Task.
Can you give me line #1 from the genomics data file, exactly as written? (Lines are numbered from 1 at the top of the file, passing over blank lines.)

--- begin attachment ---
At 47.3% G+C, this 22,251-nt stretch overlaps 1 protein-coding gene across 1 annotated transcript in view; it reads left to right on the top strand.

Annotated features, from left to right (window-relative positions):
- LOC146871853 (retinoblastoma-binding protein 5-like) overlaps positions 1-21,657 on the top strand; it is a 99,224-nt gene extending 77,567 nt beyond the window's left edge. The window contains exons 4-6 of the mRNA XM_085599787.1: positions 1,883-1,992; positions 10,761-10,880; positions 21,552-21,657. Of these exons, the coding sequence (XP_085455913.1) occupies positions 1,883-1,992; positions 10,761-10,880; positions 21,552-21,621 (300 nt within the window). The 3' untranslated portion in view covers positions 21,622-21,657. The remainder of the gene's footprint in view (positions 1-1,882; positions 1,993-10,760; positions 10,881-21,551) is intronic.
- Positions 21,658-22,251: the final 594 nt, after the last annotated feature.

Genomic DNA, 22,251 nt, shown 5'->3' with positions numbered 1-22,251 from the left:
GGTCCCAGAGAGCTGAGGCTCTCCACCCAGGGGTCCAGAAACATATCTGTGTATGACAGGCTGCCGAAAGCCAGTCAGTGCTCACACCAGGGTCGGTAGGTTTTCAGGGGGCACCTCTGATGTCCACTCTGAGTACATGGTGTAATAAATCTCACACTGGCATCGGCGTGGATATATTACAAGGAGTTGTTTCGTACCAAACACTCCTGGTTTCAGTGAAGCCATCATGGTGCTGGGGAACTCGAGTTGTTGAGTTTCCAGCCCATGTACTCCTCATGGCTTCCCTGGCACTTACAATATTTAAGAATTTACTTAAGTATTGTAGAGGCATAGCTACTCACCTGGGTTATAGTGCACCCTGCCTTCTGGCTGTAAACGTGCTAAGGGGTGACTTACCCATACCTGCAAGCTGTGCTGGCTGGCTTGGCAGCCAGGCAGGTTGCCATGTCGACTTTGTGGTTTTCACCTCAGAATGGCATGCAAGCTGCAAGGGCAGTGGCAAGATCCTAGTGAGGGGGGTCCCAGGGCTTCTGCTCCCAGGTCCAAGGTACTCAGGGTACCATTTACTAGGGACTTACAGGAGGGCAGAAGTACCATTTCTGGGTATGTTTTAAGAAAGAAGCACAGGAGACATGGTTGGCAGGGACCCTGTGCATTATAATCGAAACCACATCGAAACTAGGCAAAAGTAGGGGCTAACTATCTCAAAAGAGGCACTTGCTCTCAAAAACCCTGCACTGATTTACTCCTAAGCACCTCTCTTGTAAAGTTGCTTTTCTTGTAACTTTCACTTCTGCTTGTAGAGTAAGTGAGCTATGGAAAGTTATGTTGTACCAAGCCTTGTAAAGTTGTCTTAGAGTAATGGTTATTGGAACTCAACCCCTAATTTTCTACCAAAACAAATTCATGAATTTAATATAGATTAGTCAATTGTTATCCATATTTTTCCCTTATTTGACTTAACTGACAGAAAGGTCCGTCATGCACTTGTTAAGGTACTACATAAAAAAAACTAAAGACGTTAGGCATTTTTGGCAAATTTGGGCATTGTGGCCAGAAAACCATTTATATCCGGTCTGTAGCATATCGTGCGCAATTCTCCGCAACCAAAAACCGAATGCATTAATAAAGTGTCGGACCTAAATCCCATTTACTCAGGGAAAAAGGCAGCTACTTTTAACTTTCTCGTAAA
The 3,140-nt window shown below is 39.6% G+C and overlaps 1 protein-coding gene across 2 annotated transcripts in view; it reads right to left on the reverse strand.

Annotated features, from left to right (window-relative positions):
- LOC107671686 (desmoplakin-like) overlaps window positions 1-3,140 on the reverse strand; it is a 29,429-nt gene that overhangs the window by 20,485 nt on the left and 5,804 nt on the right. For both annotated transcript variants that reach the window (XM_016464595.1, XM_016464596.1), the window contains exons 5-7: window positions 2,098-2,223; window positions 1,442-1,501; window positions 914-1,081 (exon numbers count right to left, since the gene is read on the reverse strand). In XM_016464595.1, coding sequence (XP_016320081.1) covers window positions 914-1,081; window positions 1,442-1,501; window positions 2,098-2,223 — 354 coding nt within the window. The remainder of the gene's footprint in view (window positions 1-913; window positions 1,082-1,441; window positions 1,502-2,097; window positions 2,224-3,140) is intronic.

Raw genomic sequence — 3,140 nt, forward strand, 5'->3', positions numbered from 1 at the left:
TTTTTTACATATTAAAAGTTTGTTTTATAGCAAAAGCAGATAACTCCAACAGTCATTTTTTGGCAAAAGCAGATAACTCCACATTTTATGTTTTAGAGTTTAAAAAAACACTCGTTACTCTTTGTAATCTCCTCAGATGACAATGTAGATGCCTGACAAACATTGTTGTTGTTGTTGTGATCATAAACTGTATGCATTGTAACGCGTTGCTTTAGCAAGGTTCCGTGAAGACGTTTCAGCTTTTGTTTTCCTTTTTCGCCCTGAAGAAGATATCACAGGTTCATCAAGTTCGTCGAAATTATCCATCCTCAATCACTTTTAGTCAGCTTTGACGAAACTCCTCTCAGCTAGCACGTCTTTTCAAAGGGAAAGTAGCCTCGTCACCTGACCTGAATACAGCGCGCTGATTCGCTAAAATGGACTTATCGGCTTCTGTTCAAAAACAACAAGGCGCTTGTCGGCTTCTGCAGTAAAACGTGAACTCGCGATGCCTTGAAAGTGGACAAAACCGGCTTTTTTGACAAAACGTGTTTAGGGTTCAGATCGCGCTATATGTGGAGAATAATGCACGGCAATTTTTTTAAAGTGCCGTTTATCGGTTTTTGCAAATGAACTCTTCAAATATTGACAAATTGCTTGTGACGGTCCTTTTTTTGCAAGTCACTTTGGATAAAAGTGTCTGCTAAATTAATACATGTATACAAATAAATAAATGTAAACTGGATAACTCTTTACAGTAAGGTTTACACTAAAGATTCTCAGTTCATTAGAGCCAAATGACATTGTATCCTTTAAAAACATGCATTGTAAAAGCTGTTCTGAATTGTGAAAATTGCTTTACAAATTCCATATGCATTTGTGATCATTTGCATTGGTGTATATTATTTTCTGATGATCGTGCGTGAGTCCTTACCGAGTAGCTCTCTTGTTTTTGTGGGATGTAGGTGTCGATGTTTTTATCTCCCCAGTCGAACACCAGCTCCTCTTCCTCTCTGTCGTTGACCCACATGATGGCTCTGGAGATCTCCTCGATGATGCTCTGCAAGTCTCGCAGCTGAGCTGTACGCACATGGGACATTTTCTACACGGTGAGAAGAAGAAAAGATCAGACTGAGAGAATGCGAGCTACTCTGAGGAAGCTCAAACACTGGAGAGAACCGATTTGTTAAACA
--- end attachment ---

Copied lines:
At 47.3% G+C, this 22,251-nt stretch overlaps 1 protein-coding gene across 1 annotated transcript in view; it reads left to right on the top strand.